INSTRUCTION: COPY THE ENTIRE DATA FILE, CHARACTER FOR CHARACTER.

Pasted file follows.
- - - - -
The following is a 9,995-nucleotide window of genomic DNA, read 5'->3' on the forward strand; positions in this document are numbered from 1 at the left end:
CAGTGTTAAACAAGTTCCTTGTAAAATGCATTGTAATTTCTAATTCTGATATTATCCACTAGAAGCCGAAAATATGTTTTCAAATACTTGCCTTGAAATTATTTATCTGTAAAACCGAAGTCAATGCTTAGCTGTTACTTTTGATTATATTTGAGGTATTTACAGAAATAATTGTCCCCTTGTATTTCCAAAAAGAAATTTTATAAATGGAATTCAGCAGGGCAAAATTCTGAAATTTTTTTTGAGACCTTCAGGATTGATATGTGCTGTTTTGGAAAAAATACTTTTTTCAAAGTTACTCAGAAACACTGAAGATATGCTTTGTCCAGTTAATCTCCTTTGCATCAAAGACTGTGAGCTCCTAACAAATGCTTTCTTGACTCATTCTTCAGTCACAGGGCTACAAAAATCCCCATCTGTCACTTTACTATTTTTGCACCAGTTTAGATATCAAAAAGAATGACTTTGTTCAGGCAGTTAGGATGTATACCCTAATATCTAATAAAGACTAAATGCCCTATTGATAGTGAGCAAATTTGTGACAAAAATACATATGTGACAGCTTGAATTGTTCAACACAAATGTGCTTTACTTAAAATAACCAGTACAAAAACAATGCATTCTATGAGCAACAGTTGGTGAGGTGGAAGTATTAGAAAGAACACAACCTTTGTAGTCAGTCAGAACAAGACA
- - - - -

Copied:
The following is a 9,995-nucleotide window of genomic DNA, read 5'->3' on the forward strand; positions in this document are numbered from 1 at the left end:
CAGTGTTAAACAAGTTCCTTGTAAAATGCATTGTAATTTCTAATTCTGATATTATCCACTAGAAGCCGAAAATATGTTTTCAAATACTTGCCTTGAAATTATTTATCTGTAAAACCGAAGTCAATGCTTAGCTGTTACTTTTGATTATATTTGAGGTATTTACAGAAATAATTGTCCCCTTGTATTTCCAAAAAGAAATTTTATAAATGGAATTCAGCAGGGCAAAATTCTGAAATTTTTTTTGAGACCTTCAGGATTGATATGTGCTGTTTTGGAAAAAATACTTTTTTCAAAGTTACTCAGAAACACTGAAGATATGCTTTGTCCAGTTAATCTCCTTTGCATCAAAGACTGTGAGCTCCTAACAAATGCTTTCTTGACTCATTCTTCAGTCACAGGGCTACAAAAATCCCCATCTGTCACTTTACTATTTTTGCACCAGTTTAGATATCAAAAAGAATGACTTTGTTCAGGCAGTTAGGATGTATACCCTAATATCTAATAAAGACTAAATGCCCTATTGATAGTGAGCAAATTTGTGACAAAAATACATATGTGACAGCTTGAATTGTTCAACACAAATGTGCTTTACTTAAAATAACCAGTACAAAAACAATGCATTCTATGAGCAACAGTTGGTGAGGTGGAAGTATTAGAAAGAACACAACCTTTGTAGTCAGTCAGAACAAGACA